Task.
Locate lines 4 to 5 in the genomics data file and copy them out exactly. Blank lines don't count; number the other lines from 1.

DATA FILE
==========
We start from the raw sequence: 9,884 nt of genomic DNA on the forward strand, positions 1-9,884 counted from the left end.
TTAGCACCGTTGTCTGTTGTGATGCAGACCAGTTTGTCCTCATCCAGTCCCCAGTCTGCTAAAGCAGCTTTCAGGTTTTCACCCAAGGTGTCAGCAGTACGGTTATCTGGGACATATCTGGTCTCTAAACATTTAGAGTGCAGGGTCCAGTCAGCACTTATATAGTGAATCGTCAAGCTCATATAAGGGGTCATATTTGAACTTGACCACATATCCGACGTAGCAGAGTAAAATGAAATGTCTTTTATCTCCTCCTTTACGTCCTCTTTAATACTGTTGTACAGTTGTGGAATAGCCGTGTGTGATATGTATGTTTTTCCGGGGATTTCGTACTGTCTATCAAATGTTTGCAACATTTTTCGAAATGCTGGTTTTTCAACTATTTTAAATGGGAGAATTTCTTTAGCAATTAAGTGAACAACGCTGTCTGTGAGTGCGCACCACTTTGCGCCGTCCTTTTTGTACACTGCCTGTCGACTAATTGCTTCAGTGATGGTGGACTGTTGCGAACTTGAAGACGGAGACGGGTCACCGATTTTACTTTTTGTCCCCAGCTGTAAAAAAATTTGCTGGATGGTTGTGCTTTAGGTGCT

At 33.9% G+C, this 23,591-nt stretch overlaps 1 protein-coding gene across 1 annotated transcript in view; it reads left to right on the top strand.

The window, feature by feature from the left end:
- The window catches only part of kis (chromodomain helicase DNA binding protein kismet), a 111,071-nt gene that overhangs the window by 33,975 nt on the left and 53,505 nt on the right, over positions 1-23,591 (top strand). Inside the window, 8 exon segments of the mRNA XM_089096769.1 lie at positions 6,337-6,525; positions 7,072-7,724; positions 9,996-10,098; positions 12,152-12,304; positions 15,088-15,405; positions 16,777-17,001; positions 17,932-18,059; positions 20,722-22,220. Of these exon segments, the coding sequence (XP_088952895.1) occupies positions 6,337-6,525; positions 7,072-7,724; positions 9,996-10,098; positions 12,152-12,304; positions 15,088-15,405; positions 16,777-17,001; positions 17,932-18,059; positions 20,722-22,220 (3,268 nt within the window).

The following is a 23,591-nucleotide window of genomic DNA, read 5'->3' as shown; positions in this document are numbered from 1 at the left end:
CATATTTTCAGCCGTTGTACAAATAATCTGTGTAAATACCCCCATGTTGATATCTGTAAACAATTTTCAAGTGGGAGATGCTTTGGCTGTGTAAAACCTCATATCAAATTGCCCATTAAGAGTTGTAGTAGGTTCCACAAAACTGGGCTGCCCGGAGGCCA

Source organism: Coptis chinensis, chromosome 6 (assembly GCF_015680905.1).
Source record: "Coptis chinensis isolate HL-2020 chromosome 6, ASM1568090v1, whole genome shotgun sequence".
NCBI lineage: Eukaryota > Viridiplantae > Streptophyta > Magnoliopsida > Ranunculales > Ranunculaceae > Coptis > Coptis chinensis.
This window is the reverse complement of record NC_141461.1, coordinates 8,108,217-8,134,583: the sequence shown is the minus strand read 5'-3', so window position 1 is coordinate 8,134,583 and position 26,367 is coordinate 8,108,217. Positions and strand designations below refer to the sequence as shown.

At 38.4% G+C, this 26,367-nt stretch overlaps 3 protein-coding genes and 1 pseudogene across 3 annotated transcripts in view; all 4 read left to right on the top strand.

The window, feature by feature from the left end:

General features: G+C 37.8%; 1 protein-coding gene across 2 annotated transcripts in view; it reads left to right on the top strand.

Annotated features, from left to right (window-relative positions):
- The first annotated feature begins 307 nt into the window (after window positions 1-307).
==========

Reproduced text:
The window, feature by feature from the left end:
- The window catches only part of kis (chromodomain helicase DNA binding protein kismet), a 111,071-nt gene that overhangs the window by 33,975 nt on the left and 53,505 nt on the right, over positions 1-23,591 (top strand). Inside the window, 8 exon segments of the mRNA XM_089096769.1 lie at positions 6,337-6,525; positions 7,072-7,724; positions 9,996-10,098; positions 12,152-12,304; positions 15,088-15,405; positions 16,777-17,001; positions 17,932-18,059; positions 20,722-22,220. Of these exon segments, the coding sequence (XP_088952895.1) occupies positions 6,337-6,525; positions 7,072-7,724; positions 9,996-10,098; positions 12,152-12,304; positions 15,088-15,405; positions 16,777-17,001; positions 17,932-18,059; positions 20,722-22,220 (3,268 nt within the window).